B5 Systems

NRA News Commentators – Dom Raso – Episode 35 “Vets”

Dom Raso highlights a bureaucratic flaw that’s unfairly stripping veterans of their Second Amendment rights — and tells you how to help get it fixed.

A transcription of the video:

Under Obama’s administration, there’s been a serious downsizing of our military. I’ve got my own thoughts on that, but I’ll save them for another time. Reality is, we’ve got a large number of people getting out of the military with a ton of combat and military experience; men and women being thrown back into civilian life. There have been several incidents already involving these vets and their rights being taken away from them.

Recently, there was a vet that had to defend his home from a felon who was trying to break in. He fired a warning shot in the ground to scare the guy off and then told the police that his military training kicked in. Now whether that’s true or not, or even if he went into combat mode, the guy was having his house broken into. He clearly stated to the guy that was trying to force entry into his home and that he was going to give him a warning shot if he didn’t stop his forward progress. All he did was fire a warning shot into the ground, and then the criminal ran off.

But the focus wasn’t on the convicted felon trying to break into his house; it was on the veteran who did everything possible to safely defend his home. The police actually took his gun away. There is something seriously wrong with our system if we are stripping his gun away because according to the police, he wasn’t justified to discharge a round. According to our oh-so-knowledgeable vice president, that’s exactly what he should be doing to ward off would-be attackers and burglars. Sounds like our vice president is giving us some false info.

That was an unfortunate situation that affected one person, but I also want to talk about a serious problem that’s resulting in many more vets losing their Second Amendment rights for no reason. When a vet is eligible for disability compensation or other benefits, they go through an evaluation process. The way it’s set up right now, if the vet has someone else appointed to manage those benefits on their behalf, they somehow get labeled “mentally defective” and are entered into a background check system as someone unable to buy a gun. This is absolutely wrong. The VA’s review process for assigning a bookkeeper to a veteran in no way determines whether that veteran poses a risk to himself or others. It’s only meant to determine whether or not a veteran needs help managing his or her VA benefits. That has nothing to do with their ability to safely exercise their Second Amendment rights.

More than 100,000 veterans and their family members have been affected by this problem. You can’t just take someone’s right away to bear arms because they need help in other areas. When these guys were overseas risking their young lives for our freedom, the government had no problem putting an M4 in their hands and letting them fend for themselves. So the very idea that that same government would let some paperwork nonsense strip them of their rights that they fought for, is absolutely disgusting.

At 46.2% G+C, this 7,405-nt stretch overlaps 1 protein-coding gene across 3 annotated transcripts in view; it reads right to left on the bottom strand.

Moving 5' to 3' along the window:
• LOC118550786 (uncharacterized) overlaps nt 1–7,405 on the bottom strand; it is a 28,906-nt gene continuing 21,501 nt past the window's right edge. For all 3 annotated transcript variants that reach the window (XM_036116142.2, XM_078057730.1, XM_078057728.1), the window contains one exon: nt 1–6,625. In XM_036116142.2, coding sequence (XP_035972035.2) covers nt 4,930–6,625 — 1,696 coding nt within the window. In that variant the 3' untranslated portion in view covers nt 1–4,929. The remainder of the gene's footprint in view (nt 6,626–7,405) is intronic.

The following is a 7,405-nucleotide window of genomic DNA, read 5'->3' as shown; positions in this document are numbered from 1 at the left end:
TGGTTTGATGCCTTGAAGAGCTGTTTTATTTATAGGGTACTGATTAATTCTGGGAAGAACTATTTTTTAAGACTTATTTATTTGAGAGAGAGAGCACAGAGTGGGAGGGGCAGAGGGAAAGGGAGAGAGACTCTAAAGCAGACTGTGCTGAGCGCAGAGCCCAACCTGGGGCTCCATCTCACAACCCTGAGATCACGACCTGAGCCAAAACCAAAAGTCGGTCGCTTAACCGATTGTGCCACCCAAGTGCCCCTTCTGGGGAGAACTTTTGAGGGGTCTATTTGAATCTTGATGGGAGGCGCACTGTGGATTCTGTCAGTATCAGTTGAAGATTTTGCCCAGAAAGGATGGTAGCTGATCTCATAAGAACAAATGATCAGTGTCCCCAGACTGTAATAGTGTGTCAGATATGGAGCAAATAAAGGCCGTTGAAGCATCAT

After you watch this video, I urge you to contact your senator either on the phone or online and let them know that this is a real issue they ought to be spending some time fixing. It’s unbelievable that they’re wasting time talking about useless, unconstitutional gun control laws when there are veterans out there being striped of their rights because of some paperwork problem. So call your senator, and let’s get this fixed.

Call your senators and ask them to support Senate Bill 572, which will correct this injustice.

Capitol Switchboard: (202) 224-3121



19 Responses to “NRA News Commentators – Dom Raso – Episode 35 “Vets””

  1. JP says:

    I’m calling B.S. on this. When did someone’s “military training” cause them to instinctively fire a warning shot?
    And I don’t know the law of states in which I’ve not lived, but firing at a possible intruder in self defense before they’ve crossed any sort of threshold is against the law. So someone here is full of crap, and as written, no veteran was discriminated against.

    • JP says:

      Also, Since Dom Raso feels so strongly about gun rights of the mentally-ill, might I suggest he spend some range time with Eddie Ray Routh.

      “a bureaucratic flaw that’s unfairly stripping veterans of their Second Amendment rights.” – SSD

      Still not seeing it.

  2. Bill says:

    Obviously I can’t know the entire story, but if the weapon played a role in a potential crime, it becomes evidence. Anyone, including LEOs, will have their weapons held as evidence no matter how clear cut the shooting was, until the outcome of the investigation.

  3. Bill says:

    …and how would a VA benefits computer net tie into the NICS system? No.

    • Steve says:

      Bill, as someone working DOD data integration for background investigations, Defense Security Enterprise Architecture and access control, let me be the first to tell you, you have no idea what’s really going on in this arena and your patronizing “no” answer can’t be any more wrong.

  4. Hussar says:

    The VA or DoD does not just assign a “bookkeeper” to assist Vets to manage their benefits because the Vet may not be good at addition or subtraction nor know who to write a check. If someone is appointed to manage those benefits there is a serious mental or health problem with that Vet. My experience has been that Vets committed to mental institutions, or in a coma, or vegetative state are the type of Vets normally assigned these “bookkeepers” who act as executors or testators or primary caregiver. Additionally, these “bookkeepers” are well vetted and must be evaluated on regular basis by the VA or DoD to ensure that they are taking care of the Vet’s best interests. At one point, in my active duty career, I had JAG officers working for me that would go out and interview these executors in person to ensure our veterans were being served properly.

    I am a very strong supporter of Second Amendment Rights, but if you need a care taker as in the situations I described above or are unable to manage your finances on your own, then I am not sure you should be allowed to manage a weapon on your own either.

  5. Paul says:

    Articles like this makes me doubt everything the NRA says, its become almost 100% political.

    • Everyone Else says:

      the more and more i see the NRA spout this BS, the more and more i dislike them

  6. Case says:

    This video is absurd and the guy is a moron. It’s a mashup of two different things and it helps neither.